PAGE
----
The City Nature Challenge is another citizen science event, a friendly global citizen science competition to see which city can have the most people observe the most species of wildlife and plants and record them over a 4-day span of time. Last year 68 cities world-wide competed with many more planning to participate this year from April 26-29. These cities tallied 441,888 observations by 17,329 people. Think of it as a 4 day bioblitz in multiple cities across the globe which is planned to be repeated yearly.
     Bioblitzes and similar citizen science events such as the City Nature Challenge offer a lot of interpretive opportunities. To begin with, different teams and their leaders can serve as natural history walks and short programs. Indeed, by getting well-known experts and naturalists to lead groups, you can attract a nice group of interested people, some of which you may discover have great skill or knowledge in certain areas and thus might be recruited as potential long term volunteers.
     The central meeting location which many bioblitzes use can also be places for environmental groups to man booths, activity tables, conduct short presentations, games, and distribute information. Some activities can be geared for younger audiences and the novice or general audience who may just want to see some potential program or show. But the area can also serve to show people unique activities or to have unusual specimens brought back for ID and to show others. Indeed, having people bring back invertebrates for an expert to ID can prove to provide neat discoveries for the public to make. If you stagger teams and activities, people may show up interested in one thing, but be introduced into others they may not have thought they were interested in but are willing to try out. Many people my want to take advantage of an opportunity to be part of expert teams and learn from them in the field. Take for example this short look at a fungi ID team during a bioblitz and the process they used which fascinated many people who had no idea about this wonderful group of organisms: https://www.youtube.com/watch?v=rLrn51pBzus. Many expressed interest in learning more about these organisms and were fascinated by the myriad of fungi they were introduced to in their local parks.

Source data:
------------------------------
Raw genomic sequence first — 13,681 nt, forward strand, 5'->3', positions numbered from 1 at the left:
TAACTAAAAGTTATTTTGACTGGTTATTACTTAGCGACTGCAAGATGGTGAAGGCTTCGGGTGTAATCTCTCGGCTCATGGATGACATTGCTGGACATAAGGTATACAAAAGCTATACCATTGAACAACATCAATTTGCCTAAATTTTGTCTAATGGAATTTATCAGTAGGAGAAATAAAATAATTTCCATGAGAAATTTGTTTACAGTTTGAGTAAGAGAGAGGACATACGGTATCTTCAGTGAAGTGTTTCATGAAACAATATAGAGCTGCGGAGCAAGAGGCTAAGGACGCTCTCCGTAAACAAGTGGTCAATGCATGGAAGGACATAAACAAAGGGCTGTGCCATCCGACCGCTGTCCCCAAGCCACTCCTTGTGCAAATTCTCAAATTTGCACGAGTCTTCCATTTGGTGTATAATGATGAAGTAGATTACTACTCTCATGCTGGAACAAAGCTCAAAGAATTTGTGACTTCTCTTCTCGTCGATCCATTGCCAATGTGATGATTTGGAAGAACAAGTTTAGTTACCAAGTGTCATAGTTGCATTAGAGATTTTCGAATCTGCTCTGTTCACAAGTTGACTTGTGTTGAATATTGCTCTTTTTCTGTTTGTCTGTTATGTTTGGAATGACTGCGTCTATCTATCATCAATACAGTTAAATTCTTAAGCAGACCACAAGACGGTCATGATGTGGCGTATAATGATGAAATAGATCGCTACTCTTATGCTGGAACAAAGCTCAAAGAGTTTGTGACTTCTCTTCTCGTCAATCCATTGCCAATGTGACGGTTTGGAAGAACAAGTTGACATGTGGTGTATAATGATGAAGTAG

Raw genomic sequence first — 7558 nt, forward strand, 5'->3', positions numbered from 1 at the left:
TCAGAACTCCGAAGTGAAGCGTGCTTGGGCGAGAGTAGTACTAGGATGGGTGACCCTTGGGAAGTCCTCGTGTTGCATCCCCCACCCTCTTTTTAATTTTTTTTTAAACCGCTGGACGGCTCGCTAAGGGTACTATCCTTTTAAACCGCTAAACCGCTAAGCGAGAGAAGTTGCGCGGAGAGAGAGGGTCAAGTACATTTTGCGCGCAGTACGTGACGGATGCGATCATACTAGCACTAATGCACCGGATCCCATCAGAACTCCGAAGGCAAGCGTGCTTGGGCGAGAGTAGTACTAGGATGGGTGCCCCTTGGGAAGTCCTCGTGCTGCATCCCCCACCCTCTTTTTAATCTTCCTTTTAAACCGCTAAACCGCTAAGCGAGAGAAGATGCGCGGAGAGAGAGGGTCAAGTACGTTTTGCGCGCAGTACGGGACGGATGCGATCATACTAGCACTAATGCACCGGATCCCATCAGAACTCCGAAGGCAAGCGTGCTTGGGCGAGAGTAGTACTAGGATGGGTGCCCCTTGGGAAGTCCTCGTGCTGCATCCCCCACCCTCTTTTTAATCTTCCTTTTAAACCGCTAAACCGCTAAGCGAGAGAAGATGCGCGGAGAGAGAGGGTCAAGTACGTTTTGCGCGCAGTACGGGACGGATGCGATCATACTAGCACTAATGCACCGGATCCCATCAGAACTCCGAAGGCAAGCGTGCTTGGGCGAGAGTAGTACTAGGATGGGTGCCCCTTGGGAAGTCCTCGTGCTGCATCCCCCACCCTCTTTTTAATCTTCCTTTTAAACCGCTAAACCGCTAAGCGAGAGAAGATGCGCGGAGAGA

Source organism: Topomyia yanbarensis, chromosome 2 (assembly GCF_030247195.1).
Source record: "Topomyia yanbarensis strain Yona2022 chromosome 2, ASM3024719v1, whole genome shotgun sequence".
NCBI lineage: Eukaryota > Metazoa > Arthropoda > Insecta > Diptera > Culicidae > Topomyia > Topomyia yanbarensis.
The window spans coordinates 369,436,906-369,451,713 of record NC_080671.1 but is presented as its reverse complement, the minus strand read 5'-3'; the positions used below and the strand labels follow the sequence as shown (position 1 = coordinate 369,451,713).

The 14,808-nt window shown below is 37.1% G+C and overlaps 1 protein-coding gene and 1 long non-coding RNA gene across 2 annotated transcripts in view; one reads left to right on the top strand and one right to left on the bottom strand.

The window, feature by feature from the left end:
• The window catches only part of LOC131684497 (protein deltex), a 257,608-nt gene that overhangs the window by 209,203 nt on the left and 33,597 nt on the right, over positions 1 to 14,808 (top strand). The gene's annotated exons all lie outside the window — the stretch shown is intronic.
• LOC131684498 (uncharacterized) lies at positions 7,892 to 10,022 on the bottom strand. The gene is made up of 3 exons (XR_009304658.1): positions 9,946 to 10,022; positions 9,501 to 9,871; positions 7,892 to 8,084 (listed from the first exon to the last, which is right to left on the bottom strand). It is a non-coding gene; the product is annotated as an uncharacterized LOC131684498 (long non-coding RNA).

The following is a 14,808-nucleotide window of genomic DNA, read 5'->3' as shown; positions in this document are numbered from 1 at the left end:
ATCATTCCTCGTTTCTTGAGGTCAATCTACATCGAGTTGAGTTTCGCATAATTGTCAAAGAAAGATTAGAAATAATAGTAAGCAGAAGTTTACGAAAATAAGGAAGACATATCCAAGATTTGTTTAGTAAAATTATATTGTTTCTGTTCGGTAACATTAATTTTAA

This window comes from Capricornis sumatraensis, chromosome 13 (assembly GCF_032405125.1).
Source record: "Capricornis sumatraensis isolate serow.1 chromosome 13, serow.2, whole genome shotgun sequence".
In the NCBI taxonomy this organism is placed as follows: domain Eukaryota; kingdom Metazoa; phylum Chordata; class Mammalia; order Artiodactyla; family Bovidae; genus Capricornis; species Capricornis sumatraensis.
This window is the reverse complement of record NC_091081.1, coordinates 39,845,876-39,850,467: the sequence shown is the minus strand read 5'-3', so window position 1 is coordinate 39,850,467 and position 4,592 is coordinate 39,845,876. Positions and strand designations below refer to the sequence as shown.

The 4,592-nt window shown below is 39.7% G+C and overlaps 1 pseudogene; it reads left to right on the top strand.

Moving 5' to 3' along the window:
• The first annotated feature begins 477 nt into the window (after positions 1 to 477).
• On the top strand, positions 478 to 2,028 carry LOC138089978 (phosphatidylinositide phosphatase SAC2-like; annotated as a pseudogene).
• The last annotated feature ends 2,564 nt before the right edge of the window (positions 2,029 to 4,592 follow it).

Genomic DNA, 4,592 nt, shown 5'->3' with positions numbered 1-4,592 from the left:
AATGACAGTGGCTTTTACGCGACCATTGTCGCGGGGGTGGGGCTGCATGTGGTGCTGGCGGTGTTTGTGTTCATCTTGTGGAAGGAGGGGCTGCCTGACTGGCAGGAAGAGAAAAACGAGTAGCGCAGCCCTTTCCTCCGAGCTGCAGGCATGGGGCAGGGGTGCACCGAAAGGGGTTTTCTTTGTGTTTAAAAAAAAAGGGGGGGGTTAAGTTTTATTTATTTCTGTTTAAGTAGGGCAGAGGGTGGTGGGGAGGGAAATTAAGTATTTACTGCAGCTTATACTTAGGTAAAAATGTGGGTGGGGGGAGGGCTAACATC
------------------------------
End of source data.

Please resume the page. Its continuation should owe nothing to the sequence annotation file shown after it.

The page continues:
In preparation for some the bioblitzes I’ve organized and some of the biotic inventory events I’ve been lucky enough to participate in, we made several preparations that were also good permanent or temporary habitat improvements. This included not only placing of strategic habitat logs and creating stream caves for wildlife, but we also often place "snake boards ". The boards form artificial cover (and can house much more than just snakes!) and are setup in areas we then continue to use to record findings and as part of nature observation programs and walks. We’ve also used bee cup traps, a Malaise flying insect trap, live box traps, nets, seines, black lights, and different baits in the past as well, depending on what taxa we were surveying. Each offered their own program and interpretive opportunities.